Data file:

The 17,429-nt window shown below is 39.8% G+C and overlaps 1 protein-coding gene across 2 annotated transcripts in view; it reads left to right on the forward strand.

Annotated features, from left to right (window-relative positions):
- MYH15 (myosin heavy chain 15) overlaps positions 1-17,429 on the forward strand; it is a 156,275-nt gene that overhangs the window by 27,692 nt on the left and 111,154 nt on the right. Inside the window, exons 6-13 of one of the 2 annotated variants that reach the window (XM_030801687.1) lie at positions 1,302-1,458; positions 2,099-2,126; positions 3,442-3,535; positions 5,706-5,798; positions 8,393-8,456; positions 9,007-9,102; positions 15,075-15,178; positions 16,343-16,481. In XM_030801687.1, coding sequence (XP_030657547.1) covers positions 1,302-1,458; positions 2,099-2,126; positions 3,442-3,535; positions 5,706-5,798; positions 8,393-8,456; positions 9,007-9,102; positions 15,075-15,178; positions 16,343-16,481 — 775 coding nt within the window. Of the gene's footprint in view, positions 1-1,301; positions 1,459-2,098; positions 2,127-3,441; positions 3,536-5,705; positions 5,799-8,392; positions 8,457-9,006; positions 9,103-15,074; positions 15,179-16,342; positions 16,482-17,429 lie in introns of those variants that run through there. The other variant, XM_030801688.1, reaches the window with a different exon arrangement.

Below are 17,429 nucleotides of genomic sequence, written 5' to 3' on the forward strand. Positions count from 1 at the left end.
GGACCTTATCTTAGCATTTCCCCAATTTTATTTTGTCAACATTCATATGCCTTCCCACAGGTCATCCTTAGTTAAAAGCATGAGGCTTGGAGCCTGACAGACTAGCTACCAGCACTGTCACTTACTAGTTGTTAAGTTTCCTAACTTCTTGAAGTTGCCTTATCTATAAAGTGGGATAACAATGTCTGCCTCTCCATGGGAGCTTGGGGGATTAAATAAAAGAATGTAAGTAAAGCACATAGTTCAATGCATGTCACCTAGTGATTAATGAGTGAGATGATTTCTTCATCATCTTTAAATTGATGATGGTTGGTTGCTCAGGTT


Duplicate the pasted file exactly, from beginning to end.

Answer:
The 17,429-nt window shown below is 39.8% G+C and overlaps 1 protein-coding gene across 2 annotated transcripts in view; it reads left to right on the forward strand.

Annotated features, from left to right (window-relative positions):
- MYH15 (myosin heavy chain 15) overlaps positions 1-17,429 on the forward strand; it is a 156,275-nt gene that overhangs the window by 27,692 nt on the left and 111,154 nt on the right. Inside the window, exons 6-13 of one of the 2 annotated variants that reach the window (XM_030801687.1) lie at positions 1,302-1,458; positions 2,099-2,126; positions 3,442-3,535; positions 5,706-5,798; positions 8,393-8,456; positions 9,007-9,102; positions 15,075-15,178; positions 16,343-16,481. In XM_030801687.1, coding sequence (XP_030657547.1) covers positions 1,302-1,458; positions 2,099-2,126; positions 3,442-3,535; positions 5,706-5,798; positions 8,393-8,456; positions 9,007-9,102; positions 15,075-15,178; positions 16,343-16,481 — 775 coding nt within the window. Of the gene's footprint in view, positions 1-1,301; positions 1,459-2,098; positions 2,127-3,441; positions 3,536-5,705; positions 5,799-8,392; positions 8,457-9,006; positions 9,103-15,074; positions 15,179-16,342; positions 16,482-17,429 lie in introns of those variants that run through there. The other variant, XM_030801688.1, reaches the window with a different exon arrangement.

Below are 17,429 nucleotides of genomic sequence, written 5' to 3' on the forward strand. Positions count from 1 at the left end.
GGACCTTATCTTAGCATTTCCCCAATTTTATTTTGTCAACATTCATATGCCTTCCCACAGGTCATCCTTAGTTAAAAGCATGAGGCTTGGAGCCTGACAGACTAGCTACCAGCACTGTCACTTACTAGTTGTTAAGTTTCCTAACTTCTTGAAGTTGCCTTATCTATAAAGTGGGATAACAATGTCTGCCTCTCCATGGGAGCTTGGGGGATTAAATAAAAGAATGTAAGTAAAGCACATAGTTCAATGCATGTCACCTAGTGATTAATGAGTGAGATGATTTCTTCATCATCTTTAAATTGATGATGGTTGGTTGCTCAGGTT